UCS students now to start the school year remotely

By: Eric Czarnik | Sterling Heights Sentry | Published August 12, 2020

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Whether they registered for a virtual academy or not, all Utica Community Schools students will start their lessons online and not in a classroom this September due to continued concern over the spread of COVID-19.

During the Aug. 10 virtual Utica Community Schools Board of Education meeting, the board voted 6-0 to pass its return to school plan, and then voted 6-0 again to start the school year with remote learning until at least Oct. 30. Trustee Jennifer Prybys was absent for the votes. 

The new school year calendar marks the first day of instruction as Sept. 1, and parents will get emailed schedules Aug. 28.

As a result of the board’s decisions, students will either start the year learning remotely with the expectation of returning to the actual classroom later this school year, or, as an alternative, they may begin a parallel curriculum for at least one semester via the online UCS Virtual Academy.

During the Aug. 10 meeting, the school district presented its back-to-school framework, which did not dramatically change from what was discussed at the July 29 meeting. They reviewed the precautions that they have planned for Gov. Gretchen Whitmer’s various phases, especially 4 and 5, where social distancing measures could play a role in a classroom setting.

In order to guide and improve their approach to online education compared to last school year, district officials said they relied on a community survey that they conducted based on the replies of around 14,000 people. School officials at the meeting also cited recent COVID case statistics in the state and locally, including Macomb County, in their reasoning. 

After the meeting, UCS spokesman Tim McAvoy told the Sentry that another factor went into veering toward remote learning for now.

“Over the past week we’ve had to suspend high school programs at Eisenhower, Ford and Utica High School due to students testing positive for COVID-19,” McAvoy said, later putting the count at 15. 

In a statement, Superintendent Christine Johns said the district’s plan combines an attention to community health with offering fall educational options that “provide our families the same high-quality education that is the UCS standard based on the needs of each student.”

“We want our students’ year to be memorable not because of COVID-19, but because they built great teacher student relationships, had opportunities to learn amazing things, and were inspired to achieve beyond what they ever dreamed,” she said.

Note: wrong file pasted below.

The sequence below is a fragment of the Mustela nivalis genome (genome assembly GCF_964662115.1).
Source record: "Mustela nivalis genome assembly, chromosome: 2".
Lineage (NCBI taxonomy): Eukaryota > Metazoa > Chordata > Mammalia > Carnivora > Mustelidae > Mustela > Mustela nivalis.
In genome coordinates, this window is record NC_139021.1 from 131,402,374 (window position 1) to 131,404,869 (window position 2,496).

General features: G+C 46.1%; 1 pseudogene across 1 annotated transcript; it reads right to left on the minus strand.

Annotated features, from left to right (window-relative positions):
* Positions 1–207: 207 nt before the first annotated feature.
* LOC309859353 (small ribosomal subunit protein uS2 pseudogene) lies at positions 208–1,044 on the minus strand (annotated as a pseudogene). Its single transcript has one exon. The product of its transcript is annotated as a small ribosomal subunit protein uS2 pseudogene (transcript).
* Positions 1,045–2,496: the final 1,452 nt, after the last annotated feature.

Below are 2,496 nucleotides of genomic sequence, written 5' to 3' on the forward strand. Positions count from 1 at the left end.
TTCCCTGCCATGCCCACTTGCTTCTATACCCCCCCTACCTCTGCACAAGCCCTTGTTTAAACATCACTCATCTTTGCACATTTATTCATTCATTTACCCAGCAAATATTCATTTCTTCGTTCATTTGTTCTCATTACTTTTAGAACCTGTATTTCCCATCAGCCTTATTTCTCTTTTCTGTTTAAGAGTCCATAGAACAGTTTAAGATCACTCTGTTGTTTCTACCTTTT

Many Facebook commenters reacted to UCS’s announcement. 

Among the disapproving commenters, some said the parents work away from home, and now they only have a short time to make adjustments. Others were skeptical of the effectiveness of remote learning, and parents of children with special needs also aired concerns. Meanwhile, one commenter blamed what happened on the public’s alleged lack of social distancing adherence.

According to a national WalletHub survey released Aug. 11, 55% of parents want in-person student education, and 32% of parents said they can’t work remotely.

According to UCS, students learning remotely via the non-virtual academy path can expect to spend part of the day listening to UCS teachers, who will teach them directly. Then the students will work on their own using curated online programs or prerecorded lessons. Teachers will take attendance and grade remote learning students. 

UCS officials said these students will meet their UCS classroom teacher online, and that teacher will continue to teach them after the district decides to reopen the classrooms.  

The remote learning period is supposed to last at least until Oct. 30, and school officials will monitor safety conditions in the meantime while coordinating with the Macomb County Health Department. 

Whenever the district decides it’s safe, it plans to gradually let “small groups of students” return to the school buildings. Student groups that the district is prioritizing for face-to-face education include those with disabilities or who learn best hands-on, officials said.

The virtual academy will be a parallel K-12 system run by UCS teachers that teaches the basic subjects plus electives. Participants must commit to being in it for a semester. The virtual academy has registration open until 4 p.m. Aug. 14.

No matter which track students take, all students will get access to a digital device for their school work, the district said.

Find out more details about UCS’s return to school and some sample class schedules by visiting www.uticak12.org/ucsreturnplan. For more information about the virtual academy, visit www.uticak12.org/ucsvirtualacademy.

Call Staff Writer Eric Czarnik at (586) 498-1058.

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